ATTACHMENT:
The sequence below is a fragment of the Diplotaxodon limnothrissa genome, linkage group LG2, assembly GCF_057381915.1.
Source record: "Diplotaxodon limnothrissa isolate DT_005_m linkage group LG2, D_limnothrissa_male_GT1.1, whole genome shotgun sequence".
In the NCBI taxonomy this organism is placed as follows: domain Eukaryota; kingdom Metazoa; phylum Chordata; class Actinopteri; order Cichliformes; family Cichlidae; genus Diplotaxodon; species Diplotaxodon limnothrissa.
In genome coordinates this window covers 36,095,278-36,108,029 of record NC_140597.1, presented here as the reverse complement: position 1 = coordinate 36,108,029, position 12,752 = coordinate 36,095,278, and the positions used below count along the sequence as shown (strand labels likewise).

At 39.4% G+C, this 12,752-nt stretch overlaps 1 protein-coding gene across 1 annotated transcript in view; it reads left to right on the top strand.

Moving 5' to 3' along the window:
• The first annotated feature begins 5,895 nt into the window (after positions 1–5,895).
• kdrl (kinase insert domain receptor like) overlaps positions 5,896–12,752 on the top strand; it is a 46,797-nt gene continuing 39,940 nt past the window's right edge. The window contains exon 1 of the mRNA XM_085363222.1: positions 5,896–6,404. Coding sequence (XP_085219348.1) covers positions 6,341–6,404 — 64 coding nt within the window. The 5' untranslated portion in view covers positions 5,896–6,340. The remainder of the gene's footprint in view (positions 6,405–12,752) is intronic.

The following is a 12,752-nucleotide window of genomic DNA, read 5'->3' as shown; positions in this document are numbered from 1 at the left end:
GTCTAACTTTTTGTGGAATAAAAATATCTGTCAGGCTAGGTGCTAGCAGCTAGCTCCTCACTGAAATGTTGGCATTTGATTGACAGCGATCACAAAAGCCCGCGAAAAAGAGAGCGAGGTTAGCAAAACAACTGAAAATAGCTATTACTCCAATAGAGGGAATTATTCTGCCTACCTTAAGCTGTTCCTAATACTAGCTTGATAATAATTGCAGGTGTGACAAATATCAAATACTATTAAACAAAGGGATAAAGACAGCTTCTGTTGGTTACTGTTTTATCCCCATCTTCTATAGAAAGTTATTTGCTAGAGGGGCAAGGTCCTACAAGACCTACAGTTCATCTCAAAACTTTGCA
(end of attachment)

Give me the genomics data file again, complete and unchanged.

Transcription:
The sequence below is a fragment of the Diplotaxodon limnothrissa genome, linkage group LG2, assembly GCF_057381915.1.
Source record: "Diplotaxodon limnothrissa isolate DT_005_m linkage group LG2, D_limnothrissa_male_GT1.1, whole genome shotgun sequence".
In the NCBI taxonomy this organism is placed as follows: domain Eukaryota; kingdom Metazoa; phylum Chordata; class Actinopteri; order Cichliformes; family Cichlidae; genus Diplotaxodon; species Diplotaxodon limnothrissa.
In genome coordinates this window covers 36,095,278-36,108,029 of record NC_140597.1, presented here as the reverse complement: position 1 = coordinate 36,108,029, position 12,752 = coordinate 36,095,278, and the positions used below count along the sequence as shown (strand labels likewise).

At 39.4% G+C, this 12,752-nt stretch overlaps 1 protein-coding gene across 1 annotated transcript in view; it reads left to right on the top strand.

Moving 5' to 3' along the window:
• The first annotated feature begins 5,895 nt into the window (after positions 1–5,895).
• kdrl (kinase insert domain receptor like) overlaps positions 5,896–12,752 on the top strand; it is a 46,797-nt gene continuing 39,940 nt past the window's right edge. The window contains exon 1 of the mRNA XM_085363222.1: positions 5,896–6,404. Coding sequence (XP_085219348.1) covers positions 6,341–6,404 — 64 coding nt within the window. The 5' untranslated portion in view covers positions 5,896–6,340. The remainder of the gene's footprint in view (positions 6,405–12,752) is intronic.

The following is a 12,752-nucleotide window of genomic DNA, read 5'->3' as shown; positions in this document are numbered from 1 at the left end:
GTCTAACTTTTTGTGGAATAAAAATATCTGTCAGGCTAGGTGCTAGCAGCTAGCTCCTCACTGAAATGTTGGCATTTGATTGACAGCGATCACAAAAGCCCGCGAAAAAGAGAGCGAGGTTAGCAAAACAACTGAAAATAGCTATTACTCCAATAGAGGGAATTATTCTGCCTACCTTAAGCTGTTCCTAATACTAGCTTGATAATAATTGCAGGTGTGACAAATATCAAATACTATTAAACAAAGGGATAAAGACAGCTTCTGTTGGTTACTGTTTTATCCCCATCTTCTATAGAAAGTTATTTGCTAGAGGGGCAAGGTCCTACAAGACCTACAGTTCATCTCAAAACTTTGCA